Hive is one of those games I bring to a lot of places because it plays anywhere, carries easily, and can be taught in minutes. But simultaneously it’s one of the most mind-crunching strategy games that I own. It’s a game that leaves very little room for error and rewards those who can plan ahead. I’ll admit that I get beat often in this game and especially if I am playing on Board Game Arena. But it’s simple enough that I’ll always go one more round to see if I can get my head around a strategy.
The game is played on any surface using hexagonal tiles that representing types of insects. The objective of the game is to surround the opponent’s queen bee tile with your own pieces. It’s a very thinky game dude to many strategies that can be employed and the constantly changing game “board.”
The History of Hive
Hive is a board game that was first published in 2001 by John Yianni, an Australian game designer. He says he first came up with the idea in the 1980’s when he wondered if he could create a game like chess but without a board. His love for nature coincided with an interest in abstract strategy games to create the initial concept. He began working on the game in the late 1990s and spent several years developing the concept and playtesting different versions of the game before finally publishing it in 2001.
Yianni has said that he was inspired by the hexagonal shape of honeycomb and the movement patterns of insects when designing the game. He also wanted to create a game that was easy to learn but difficult to master, with a high level of replayability. To achieve this, he made the rules of the game simple, but also included many different strategies that could be employed by players.
Yianni spent a lot of time playtesting the game with different people to get feedback and improve it, and took inspiration from other classic strategy games like chess, Go and Othello. In the final version of the game, the Hive tiles are made out of wood. This adds a unique tactile dimension to the game and makes them durable enough to withstand the test of time.The game went on to win several awards including the Mensa Select award in 2002 and the As d’Or – Jeu de l’Année award in 2003.
How to Play Hive
The objective of the game is to surround the opponent’s queen bee tile with your own pieces, trapping it so that it can no longer move. Here’s how the game is played:
- Each player starts with 11 tiles of different insects, including a queen bee, a beetle, a spider, a grasshopper, a soldier ant, and a ladybug.
- Players take turns placing their pieces on the board. The queen bee must be placed on the board first, and can only be moved after all other pieces have been placed.
- Players can move any piece at any time, as long as the movement follows the rules of the game. The rules for each piece’s movement are explained in the previous answer.
- The game board is constantly changing as pieces are moved and added, and players must use strategic thinking to outmaneuver their opponent.
- The game ends when one player successfully surrounds the opponent’s queen bee tile with their own pieces, trapping it so that it can no longer move.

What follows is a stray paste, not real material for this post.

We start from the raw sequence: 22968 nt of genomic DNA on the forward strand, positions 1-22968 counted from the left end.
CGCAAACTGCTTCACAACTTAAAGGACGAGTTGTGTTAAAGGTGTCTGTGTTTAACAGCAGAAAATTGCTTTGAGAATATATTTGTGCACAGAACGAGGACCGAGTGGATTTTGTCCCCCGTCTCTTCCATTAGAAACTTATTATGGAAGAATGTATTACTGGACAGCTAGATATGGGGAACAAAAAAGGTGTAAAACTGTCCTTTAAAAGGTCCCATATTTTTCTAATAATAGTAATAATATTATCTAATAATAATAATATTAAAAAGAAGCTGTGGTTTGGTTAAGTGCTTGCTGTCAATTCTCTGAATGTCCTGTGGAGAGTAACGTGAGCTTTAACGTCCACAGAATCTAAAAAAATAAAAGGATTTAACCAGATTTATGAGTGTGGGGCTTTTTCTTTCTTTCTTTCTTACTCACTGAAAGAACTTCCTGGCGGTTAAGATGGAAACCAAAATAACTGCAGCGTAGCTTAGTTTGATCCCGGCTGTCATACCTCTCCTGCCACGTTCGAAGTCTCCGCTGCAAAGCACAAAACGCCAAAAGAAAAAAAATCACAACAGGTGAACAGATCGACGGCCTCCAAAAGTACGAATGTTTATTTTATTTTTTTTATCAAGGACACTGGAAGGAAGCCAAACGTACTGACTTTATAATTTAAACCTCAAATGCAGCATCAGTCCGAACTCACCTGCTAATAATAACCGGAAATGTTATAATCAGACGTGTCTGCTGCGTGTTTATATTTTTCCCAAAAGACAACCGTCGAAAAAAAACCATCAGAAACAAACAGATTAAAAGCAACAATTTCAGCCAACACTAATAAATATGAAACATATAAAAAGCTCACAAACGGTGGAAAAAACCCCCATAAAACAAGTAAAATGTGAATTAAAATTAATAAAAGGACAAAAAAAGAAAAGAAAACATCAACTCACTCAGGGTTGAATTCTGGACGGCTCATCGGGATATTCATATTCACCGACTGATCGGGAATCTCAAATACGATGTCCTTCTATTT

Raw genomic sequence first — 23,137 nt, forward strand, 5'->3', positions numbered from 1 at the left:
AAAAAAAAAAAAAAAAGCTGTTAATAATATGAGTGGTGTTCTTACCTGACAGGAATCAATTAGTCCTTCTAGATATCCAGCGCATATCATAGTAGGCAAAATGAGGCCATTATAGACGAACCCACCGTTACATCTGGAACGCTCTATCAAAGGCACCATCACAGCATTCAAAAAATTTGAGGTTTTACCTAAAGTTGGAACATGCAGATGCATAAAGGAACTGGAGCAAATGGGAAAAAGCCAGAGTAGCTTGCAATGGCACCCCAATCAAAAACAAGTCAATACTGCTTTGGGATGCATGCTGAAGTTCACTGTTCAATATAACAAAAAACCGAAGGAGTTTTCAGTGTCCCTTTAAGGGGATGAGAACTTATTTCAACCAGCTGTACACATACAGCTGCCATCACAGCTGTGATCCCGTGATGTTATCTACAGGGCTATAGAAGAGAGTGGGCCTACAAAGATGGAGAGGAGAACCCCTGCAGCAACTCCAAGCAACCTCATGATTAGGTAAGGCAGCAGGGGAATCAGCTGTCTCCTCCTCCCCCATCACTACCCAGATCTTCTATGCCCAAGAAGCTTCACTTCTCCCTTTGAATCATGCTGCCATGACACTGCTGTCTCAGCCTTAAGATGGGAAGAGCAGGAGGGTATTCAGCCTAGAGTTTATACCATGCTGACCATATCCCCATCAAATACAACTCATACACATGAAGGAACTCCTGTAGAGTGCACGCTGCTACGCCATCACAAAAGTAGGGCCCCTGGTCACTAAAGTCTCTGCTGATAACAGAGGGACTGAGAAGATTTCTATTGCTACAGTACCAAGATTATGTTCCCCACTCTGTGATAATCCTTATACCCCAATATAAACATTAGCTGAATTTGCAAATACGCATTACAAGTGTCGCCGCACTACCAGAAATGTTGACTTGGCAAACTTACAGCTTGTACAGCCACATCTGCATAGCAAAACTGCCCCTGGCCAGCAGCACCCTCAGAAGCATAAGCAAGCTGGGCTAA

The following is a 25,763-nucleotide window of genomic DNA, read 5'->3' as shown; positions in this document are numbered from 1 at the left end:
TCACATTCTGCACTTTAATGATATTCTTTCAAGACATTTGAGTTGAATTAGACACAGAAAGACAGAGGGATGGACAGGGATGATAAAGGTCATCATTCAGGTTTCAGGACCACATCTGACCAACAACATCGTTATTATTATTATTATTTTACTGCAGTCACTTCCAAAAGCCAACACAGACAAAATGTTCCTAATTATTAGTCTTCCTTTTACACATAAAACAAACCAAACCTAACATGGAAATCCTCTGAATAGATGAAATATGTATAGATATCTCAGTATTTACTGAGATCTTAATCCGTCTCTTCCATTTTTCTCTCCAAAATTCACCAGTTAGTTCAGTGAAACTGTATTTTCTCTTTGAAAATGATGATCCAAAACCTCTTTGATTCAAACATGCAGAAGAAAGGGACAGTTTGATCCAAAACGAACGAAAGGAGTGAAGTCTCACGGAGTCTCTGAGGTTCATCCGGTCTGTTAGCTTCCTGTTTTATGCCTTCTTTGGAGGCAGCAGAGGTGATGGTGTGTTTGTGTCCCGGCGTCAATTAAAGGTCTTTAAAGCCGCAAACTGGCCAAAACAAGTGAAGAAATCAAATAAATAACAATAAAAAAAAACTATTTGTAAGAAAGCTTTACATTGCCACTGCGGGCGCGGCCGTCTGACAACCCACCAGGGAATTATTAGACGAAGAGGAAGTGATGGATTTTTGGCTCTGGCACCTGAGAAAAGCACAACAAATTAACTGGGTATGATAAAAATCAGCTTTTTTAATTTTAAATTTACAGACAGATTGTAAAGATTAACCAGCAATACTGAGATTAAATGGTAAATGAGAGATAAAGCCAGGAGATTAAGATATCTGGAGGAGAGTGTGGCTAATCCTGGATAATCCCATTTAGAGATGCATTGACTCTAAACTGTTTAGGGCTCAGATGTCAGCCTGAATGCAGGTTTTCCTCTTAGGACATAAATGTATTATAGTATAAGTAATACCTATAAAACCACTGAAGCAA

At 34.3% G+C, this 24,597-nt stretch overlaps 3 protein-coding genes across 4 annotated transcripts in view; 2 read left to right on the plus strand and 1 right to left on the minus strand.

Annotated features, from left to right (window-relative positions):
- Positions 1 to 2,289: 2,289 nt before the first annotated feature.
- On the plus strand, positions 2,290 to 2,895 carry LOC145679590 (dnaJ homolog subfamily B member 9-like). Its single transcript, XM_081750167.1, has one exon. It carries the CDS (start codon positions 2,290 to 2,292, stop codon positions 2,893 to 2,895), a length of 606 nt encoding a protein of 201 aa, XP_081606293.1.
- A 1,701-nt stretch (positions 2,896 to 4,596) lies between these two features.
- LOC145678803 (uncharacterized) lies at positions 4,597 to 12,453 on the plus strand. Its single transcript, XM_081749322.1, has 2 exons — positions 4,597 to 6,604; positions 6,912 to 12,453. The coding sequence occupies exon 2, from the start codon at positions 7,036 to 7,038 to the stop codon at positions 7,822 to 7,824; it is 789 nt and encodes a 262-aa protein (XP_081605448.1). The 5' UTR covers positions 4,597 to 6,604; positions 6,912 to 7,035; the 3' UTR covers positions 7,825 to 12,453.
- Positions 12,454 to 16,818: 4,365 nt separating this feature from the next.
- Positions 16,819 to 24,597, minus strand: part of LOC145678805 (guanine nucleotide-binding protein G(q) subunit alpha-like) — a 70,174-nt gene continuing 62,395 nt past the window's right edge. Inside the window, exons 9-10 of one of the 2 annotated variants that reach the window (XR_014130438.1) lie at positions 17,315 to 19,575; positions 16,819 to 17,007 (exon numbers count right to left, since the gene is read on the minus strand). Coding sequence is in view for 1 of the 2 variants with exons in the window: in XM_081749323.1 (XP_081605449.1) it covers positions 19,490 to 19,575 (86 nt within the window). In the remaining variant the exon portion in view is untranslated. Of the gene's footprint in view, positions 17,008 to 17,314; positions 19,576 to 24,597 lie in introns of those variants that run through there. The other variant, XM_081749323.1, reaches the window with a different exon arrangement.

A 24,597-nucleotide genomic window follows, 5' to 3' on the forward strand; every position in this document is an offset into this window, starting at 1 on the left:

- The player who surrounds the opponent’s queen bee tile wins the game.
How Pieces Move
Each piece in the game of Hive has its own unique movement pattern:
- The Queen Bee is the most powerful piece in the game, but also the most restricted in its movement. It can only move one space at a time, but can move in any direction.
- The Beetle can move any number of spaces in any direction, but it can only move on top of other pieces. It cannot move to an empty space on the board.
- The Spider can move any number of spaces in any direction, but it can only move along the edges of the hexagons.
- The Grasshopper can move any number of spaces in a straight line, jumping over any pieces in its way, but it cannot move on top of other pieces.
- The Soldier Ant can move any number of spaces in any direction, but it can only move along the edges of the hexagons.
- The Ladybug can move one space in any direction, but it can only move on top of other pieces.
- Try to control as much of the board as possible by placing your tiles in strategic positions. This will give you more options for your next moves and make it harder for your opponent to move their pieces.
- Pay attention to the opponent’s queen bee: Your goal is to surround the opponent’s queen bee with your own tiles. Keep an eye on the opponent’s queen bee and try to block it from moving to open spaces on the board.
- Use the special abilities of each tile: Each tile in Hive has a unique ability, such as being able to move multiple spaces or being able to move in a specific way. Make sure to use these abilities to your advantage and try to catch your opponent off guard.
- Be mindful of your own queen bee: While you’re trying to surround your opponent’s queen bee, you also need to protect your own queen bee. Make sure to place your tiles in such a way that your queen bee is not easily surrounded.
- Control the center of the board: The center of the board is a key area in Hive, as it allows for greater mobility of the tiles.
- Don’t waste moves: Every move you make is important, so try to make the most of each turn. Don’t waste moves by placing tiles in positions that don’t benefit you.
Strong Opening Moves
- Spider–Bee–Ant – A flexible opening that allows the Bee movement possibilities while also introducing a powerful Ant that can move as needed to block or trap.
- Bee–Spider–Spider – An aggressive opening that allows the player the quickest opportunity to move. The Spiders can quickly block the opponent’s opening pieces.
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